Organisational culture is defined as the shared values and beliefs that guide how organisations’ members approach their work and interact with others. A key determinant in the development and maintenance of a high performance organisational culture is leadership1. Making health literacy integral to the mission, structure and operations of organisations like Melbourne Health is critical.
For Melbourne Health to succeed in engaging all of our community in building health literacy, a shared understanding and focus on health literacy needs to become “the way we do things around here” (culture) and for this to be embedded in all of our practices.
Health organisations are complex and are often unfamiliar to our community. MH strives to interact with people so that they can easily access its services, navigate ways within and through its services and feel safe and accommodated for. Clear communication enables them to understand all aspects of their care.
Melbourne Health communicates with people in a variety of ways: verbally (e.g. conversations), in writing (e.g. letters, brochures and posters), visually (e.g. maps, signs, pictures) and through evolving technologies (e.g. internet websites, social media and videos). It is essential that all these forms of communication provide accurate, clear and easy-to-follow information. Optimal communication ensures that people are listened to, respected and supported to understand their health care needs and to make decisions about their health.
Health care providers, as individuals and within teams, have critical roles in aligning healthcare interventions with peoples’ wishes. They need to know ‘who’ their patients, consumers, carers and families are and to have the skills and judgement to engage patients and consumers in their own care, to the extent that they are able to or wish to, at that time. This includes being able to identify and support patients’, consumers’ and carers’ needs and their capacities for comprehension and decision-making and to provide adequate opportunities for clarification, questioning and for sharing concerns.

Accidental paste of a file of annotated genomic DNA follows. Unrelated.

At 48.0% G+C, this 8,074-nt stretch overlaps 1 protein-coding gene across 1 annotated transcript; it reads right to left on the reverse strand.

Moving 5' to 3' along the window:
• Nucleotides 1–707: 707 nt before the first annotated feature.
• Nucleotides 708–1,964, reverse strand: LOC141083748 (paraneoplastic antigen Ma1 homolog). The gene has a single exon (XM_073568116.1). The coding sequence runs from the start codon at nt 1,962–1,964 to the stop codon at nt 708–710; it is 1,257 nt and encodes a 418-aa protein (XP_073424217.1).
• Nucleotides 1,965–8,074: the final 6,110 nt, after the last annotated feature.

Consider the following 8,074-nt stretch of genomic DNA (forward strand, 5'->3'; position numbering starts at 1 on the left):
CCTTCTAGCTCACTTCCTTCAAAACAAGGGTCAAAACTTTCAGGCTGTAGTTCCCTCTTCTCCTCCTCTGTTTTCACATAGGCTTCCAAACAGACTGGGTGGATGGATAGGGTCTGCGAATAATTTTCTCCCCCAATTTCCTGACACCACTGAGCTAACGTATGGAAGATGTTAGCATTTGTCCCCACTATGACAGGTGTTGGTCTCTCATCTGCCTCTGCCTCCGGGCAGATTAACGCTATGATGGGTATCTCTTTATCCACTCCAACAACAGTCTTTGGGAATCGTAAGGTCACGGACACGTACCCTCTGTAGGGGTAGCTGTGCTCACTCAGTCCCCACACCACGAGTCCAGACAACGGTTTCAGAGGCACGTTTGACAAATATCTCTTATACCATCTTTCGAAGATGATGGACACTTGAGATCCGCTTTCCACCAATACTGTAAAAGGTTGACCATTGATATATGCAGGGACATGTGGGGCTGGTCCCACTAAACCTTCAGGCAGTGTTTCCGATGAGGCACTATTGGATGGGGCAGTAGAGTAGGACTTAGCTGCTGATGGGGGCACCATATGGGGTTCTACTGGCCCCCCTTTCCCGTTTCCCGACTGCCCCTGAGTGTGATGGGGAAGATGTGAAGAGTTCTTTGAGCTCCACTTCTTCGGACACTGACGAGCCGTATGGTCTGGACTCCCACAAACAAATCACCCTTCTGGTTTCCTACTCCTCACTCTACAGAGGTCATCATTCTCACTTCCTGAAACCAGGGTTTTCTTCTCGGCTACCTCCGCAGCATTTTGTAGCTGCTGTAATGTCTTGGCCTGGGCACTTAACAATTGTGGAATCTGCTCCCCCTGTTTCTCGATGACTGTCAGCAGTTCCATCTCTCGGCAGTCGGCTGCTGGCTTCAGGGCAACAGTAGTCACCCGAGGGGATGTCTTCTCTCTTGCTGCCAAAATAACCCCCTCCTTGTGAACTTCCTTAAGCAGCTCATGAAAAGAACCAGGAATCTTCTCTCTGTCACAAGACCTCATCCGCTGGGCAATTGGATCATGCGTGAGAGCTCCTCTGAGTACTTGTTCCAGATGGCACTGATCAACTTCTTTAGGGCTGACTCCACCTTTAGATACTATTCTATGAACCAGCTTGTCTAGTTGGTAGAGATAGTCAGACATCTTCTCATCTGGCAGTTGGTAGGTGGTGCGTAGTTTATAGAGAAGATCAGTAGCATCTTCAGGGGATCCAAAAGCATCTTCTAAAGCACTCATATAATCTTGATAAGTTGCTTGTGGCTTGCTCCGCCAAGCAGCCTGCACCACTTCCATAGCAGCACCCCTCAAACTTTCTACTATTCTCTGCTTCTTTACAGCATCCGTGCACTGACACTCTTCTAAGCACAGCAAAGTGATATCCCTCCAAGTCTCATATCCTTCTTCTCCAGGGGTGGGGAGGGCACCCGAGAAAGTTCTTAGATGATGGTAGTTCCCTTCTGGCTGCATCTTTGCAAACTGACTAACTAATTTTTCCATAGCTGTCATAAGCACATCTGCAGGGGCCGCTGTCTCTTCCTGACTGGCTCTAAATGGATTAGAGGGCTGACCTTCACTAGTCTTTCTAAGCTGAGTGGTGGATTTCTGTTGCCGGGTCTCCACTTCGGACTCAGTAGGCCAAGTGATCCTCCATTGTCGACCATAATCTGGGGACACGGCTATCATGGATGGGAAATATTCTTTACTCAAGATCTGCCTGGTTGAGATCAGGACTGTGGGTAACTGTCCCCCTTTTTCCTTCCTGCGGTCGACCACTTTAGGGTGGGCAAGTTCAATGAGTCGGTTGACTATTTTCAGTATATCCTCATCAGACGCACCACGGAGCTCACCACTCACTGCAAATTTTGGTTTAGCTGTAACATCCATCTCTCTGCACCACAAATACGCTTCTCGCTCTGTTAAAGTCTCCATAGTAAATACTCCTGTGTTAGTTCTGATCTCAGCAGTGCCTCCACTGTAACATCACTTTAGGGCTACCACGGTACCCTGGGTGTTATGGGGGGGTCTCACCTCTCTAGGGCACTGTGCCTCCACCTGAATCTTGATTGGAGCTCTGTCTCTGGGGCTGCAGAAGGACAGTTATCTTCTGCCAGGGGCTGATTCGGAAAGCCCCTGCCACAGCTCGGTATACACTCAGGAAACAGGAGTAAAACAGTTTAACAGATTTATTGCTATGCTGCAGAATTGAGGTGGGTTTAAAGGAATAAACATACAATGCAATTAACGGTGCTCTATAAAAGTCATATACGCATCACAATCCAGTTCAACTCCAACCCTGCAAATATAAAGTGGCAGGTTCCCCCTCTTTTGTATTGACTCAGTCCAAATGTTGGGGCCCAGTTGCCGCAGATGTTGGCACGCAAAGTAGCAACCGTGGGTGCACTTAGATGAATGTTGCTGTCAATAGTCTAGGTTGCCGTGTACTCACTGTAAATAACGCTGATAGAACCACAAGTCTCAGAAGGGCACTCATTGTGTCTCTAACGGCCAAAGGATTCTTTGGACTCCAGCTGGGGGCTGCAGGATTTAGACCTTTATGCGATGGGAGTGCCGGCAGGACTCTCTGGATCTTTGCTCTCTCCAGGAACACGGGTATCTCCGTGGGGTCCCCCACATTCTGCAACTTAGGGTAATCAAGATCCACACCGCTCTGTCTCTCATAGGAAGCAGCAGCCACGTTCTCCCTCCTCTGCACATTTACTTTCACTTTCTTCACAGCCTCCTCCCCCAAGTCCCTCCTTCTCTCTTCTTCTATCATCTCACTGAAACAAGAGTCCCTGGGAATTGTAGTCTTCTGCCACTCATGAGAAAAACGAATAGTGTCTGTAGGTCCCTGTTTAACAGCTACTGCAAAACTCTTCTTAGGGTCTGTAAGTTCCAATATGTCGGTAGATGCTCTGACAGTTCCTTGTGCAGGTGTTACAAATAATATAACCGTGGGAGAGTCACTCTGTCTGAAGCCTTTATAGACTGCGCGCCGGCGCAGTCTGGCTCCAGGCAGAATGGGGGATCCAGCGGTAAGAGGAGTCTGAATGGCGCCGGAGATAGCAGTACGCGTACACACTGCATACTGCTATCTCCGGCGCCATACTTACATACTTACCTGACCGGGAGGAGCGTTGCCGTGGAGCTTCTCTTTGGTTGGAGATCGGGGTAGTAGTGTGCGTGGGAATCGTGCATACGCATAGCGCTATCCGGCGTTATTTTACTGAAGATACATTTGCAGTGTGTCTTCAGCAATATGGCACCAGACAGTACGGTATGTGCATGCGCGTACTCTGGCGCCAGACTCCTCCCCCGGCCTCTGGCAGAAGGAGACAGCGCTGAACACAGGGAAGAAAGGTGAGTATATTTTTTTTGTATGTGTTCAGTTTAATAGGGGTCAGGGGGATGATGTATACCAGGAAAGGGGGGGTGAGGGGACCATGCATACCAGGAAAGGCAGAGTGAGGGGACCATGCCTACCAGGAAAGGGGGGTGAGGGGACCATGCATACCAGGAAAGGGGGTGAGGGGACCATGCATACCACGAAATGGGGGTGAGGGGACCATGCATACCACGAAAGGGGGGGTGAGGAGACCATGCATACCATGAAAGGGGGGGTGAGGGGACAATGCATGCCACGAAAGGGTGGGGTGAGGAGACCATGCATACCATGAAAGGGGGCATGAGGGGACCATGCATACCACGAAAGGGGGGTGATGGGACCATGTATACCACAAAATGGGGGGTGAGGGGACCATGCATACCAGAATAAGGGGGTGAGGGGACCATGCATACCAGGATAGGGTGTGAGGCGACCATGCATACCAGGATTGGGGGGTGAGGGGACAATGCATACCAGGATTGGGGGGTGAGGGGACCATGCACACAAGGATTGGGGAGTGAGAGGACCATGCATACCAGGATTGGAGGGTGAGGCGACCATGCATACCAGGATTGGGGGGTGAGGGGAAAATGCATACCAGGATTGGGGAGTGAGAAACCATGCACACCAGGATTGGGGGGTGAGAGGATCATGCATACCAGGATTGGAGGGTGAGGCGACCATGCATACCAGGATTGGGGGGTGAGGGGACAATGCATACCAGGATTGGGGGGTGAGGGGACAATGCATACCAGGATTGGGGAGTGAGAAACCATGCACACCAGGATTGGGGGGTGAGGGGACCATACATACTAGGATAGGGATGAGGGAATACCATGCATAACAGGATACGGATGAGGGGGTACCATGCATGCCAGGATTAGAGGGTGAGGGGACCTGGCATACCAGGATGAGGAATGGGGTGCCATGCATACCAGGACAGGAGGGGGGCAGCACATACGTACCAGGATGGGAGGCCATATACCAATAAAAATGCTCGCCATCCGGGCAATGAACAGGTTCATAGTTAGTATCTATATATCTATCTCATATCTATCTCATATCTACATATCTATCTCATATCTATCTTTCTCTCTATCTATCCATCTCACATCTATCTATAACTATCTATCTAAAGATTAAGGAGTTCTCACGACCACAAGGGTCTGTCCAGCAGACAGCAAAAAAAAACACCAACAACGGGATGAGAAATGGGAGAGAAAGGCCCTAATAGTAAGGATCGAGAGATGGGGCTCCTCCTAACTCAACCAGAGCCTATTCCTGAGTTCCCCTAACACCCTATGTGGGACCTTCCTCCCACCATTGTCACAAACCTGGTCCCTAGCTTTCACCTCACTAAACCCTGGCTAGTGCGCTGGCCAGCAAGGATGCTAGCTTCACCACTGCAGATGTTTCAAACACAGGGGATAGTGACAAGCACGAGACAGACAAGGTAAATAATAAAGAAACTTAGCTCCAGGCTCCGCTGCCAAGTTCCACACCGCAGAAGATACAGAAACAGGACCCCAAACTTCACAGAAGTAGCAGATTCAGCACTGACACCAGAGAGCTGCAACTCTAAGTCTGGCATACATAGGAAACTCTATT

Health care providers require organisational support in the form of information and training as well as enough time for reflection and discussion, and to improve their skills
To be a person-centred organisation, Melbourne Health needs to be respectful of and responsive to, the preferences, needs and values of people in its community. It is important to understand and respect the ‘whole person’, necessarily shaped by their cultural, family and other influences and beliefs. Relationships based on trust and respect, provide the context within which optimal shared-decision making and engagement occurs.
Consumer engagement is essential to build the health literacy capacity of individual patients, consumers, carers and families to engage in health care and for health services to better assist and support them. Successful consumer engagement has been defined as “actions individuals must take to obtain the greatest benefit from the health care services available to them 2 . Engaging patients, consumers and carers to assist in the understanding of information being provided to them is critical for optimal health outcomes.
1Schneider, B. & Barbera, K.M. (Eds.) (2014). ‘The Oxford Handbook of Organizational Climate and Culture’. New York: Oxford University Press.The Australian Commission on Safety and Quality in Health Care, https://www.safetyandquality.gov.au/publications/health-literacy-a-summary-for-executives-and-managers/>
2 Koh, H.K., Brach, C., Harris, L.M. and Parchman, M.L. (2013). ‘A Propsed ‘Health Literate Care Model’ Would Constitute A Systems Approach to Improving Patients’ Engagement in Care’. Health Affairs 32(2) p. 357 - 367
Health Literacy Framework - iPolicy link (requires RMH log in)